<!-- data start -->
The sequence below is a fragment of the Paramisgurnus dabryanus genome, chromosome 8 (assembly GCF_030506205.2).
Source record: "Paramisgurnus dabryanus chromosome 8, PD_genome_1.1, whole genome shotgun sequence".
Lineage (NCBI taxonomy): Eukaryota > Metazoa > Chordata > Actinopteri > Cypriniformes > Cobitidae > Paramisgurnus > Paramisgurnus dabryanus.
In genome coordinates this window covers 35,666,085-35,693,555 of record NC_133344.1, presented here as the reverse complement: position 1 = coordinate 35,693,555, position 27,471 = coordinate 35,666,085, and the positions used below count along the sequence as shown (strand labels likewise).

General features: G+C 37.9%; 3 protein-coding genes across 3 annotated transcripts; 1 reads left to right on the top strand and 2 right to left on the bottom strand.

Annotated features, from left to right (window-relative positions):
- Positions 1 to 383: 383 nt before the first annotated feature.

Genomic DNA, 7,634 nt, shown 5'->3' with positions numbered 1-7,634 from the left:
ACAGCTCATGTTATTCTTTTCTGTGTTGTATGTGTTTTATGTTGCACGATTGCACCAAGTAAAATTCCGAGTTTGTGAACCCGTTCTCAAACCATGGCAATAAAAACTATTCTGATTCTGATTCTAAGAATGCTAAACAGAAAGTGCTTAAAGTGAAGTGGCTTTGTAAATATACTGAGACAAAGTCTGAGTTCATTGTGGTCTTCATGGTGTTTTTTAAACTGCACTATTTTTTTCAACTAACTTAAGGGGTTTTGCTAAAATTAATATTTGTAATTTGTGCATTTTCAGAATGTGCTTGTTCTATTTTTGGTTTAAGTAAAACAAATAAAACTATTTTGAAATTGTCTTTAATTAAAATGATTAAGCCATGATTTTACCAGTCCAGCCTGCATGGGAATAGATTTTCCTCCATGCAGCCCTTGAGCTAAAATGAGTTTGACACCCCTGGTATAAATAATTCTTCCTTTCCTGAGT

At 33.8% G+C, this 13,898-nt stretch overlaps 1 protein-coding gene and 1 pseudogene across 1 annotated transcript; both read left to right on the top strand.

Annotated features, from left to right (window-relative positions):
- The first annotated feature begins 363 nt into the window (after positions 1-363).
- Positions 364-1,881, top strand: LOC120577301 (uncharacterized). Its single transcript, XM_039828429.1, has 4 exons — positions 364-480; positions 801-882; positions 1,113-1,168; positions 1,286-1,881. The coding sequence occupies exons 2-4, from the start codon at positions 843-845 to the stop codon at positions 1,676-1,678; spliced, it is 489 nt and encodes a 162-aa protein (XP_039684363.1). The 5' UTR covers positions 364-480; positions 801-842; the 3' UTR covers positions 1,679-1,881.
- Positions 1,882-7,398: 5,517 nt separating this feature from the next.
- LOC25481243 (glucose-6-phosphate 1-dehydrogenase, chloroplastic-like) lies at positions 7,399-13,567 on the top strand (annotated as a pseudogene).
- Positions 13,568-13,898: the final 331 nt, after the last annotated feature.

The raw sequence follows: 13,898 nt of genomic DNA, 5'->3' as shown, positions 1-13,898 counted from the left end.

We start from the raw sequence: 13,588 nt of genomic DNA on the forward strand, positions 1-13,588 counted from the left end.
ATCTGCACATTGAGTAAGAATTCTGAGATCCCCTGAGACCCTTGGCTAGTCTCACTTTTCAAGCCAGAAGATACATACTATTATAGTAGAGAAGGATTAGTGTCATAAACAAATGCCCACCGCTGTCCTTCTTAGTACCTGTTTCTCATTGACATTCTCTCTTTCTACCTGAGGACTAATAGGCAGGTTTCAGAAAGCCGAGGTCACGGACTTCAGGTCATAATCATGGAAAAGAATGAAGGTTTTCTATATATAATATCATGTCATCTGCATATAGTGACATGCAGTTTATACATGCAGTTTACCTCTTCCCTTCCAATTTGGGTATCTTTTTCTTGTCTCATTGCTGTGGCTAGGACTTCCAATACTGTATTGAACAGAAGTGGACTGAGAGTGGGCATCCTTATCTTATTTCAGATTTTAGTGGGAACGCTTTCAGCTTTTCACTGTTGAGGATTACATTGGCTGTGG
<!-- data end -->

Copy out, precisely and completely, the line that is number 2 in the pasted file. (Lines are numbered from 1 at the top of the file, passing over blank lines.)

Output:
Source record: "Paramisgurnus dabryanus chromosome 8, PD_genome_1.1, whole genome shotgun sequence".